Tuesday, May 08, 2007

BBC: Musharraf’s future looking “increasingly untenable”.

Old Auntie Beeb, in the shape of Barbara Plett in Islamabad, now reckons that the future of Musharraf’s dictatorship is looking “increasingly untenable”.
President Musharraf's limited options
By Barbara Plett, BBC news, Islamabad

The triumphal road show taken by Pakistan's chief justice at the weekend has been hailed by local commentators as an "epic journey" with "few parallels in the country's history".

Tens of thousands of lawyers, political activists, and members of the public turned out to cheer on Iftikhar Chaudhry as he drove from Islamabad to Lahore.
Mr Chaudhry is whipping up support against his suspension by President Pervez Musharraf, who is also head of the army.

The general temporarily removed the top judge from office to face charges of misconduct two months ago.

The chief justice called this a blatant attack on the independence of the judiciary.
This is the third time Mr Chaudhry has taken his campaign on the road. He was well received in the provinces of Sindh and North West Frontier.

Emerging consensus

But both those trips were dwarfed by the massive turnout in Lahore, the capital of Punjab province, which is the legal and political heartland of Pakistan.

Thus it appears the judicial crisis has the potential to turn into a nationwide challenge to the government, especially because protests in Mr Chaudhry's favour have long since turned into a broader campaign against military rule.

For the past two months no other topic has gripped the country's pundits, political players, scribes and chattering classes like this one.

Broadly speaking, the emerging consensus is that the president has four options.

• To ride out the crisis in the hope that the protests run out of steam. The experience of Lahore suggests that is not working.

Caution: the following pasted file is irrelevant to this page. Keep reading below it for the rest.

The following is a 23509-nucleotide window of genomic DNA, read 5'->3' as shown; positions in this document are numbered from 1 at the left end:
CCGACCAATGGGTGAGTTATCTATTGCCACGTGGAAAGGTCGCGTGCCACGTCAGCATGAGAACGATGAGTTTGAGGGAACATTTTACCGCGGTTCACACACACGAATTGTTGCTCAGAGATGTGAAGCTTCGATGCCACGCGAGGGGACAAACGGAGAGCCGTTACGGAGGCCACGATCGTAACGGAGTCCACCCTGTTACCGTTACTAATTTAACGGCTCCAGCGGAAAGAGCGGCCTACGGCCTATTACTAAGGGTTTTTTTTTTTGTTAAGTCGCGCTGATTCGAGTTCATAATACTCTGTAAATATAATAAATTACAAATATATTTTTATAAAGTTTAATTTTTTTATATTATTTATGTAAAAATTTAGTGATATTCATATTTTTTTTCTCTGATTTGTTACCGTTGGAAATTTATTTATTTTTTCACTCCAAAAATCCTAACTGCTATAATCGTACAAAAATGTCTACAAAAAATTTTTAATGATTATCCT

• He could simply accept that he had been wrongly advised, reinstate the chief justice, and look for a scapegoat. But many say it is too late for that now.

• He could declare a state of emergency and impose martial law. That might lead to violence on the streets, and to international condemnation, including from his strategic ally the United States.

• He could reach out to the Pakistan People's Party (PPP) of Benazir Bhutto, generally seen as the most popular political force in the country. According to the rumoured outlines of such a deal, corruption charges against Ms Bhutto would be dropped and she would be allowed to return from exile, if the PPP supported General Musharraf's presidency. However, the PPP says it will not accept the president if he stays on as army chief.

President Musharraf has warned lawyers not to exploit a "purely constitutional and judicial matter" for political gain. He says he has nothing personal against Mr Chaudhry and will accept whatever verdict the courts deliver in the case.

But the longer the protests go on, the more questions there are about the general's future and how the crisis will affect his plans.

President Musharraf wants to be re-elected this autumn by the outgoing parliament before it is dissolved for national polls. And it is believed he wants to keep his post as army chief.
Both steps could be contested. The view of many analysts is that President Musharraf moved against Justice Chaudhry because he wanted a more pliable man in place to face any constitutional challenges to his plans.

It is not clear what will happen, but it is clear the status quo is shaky: extending nearly eight years of military rule is looking increasingly untenable.

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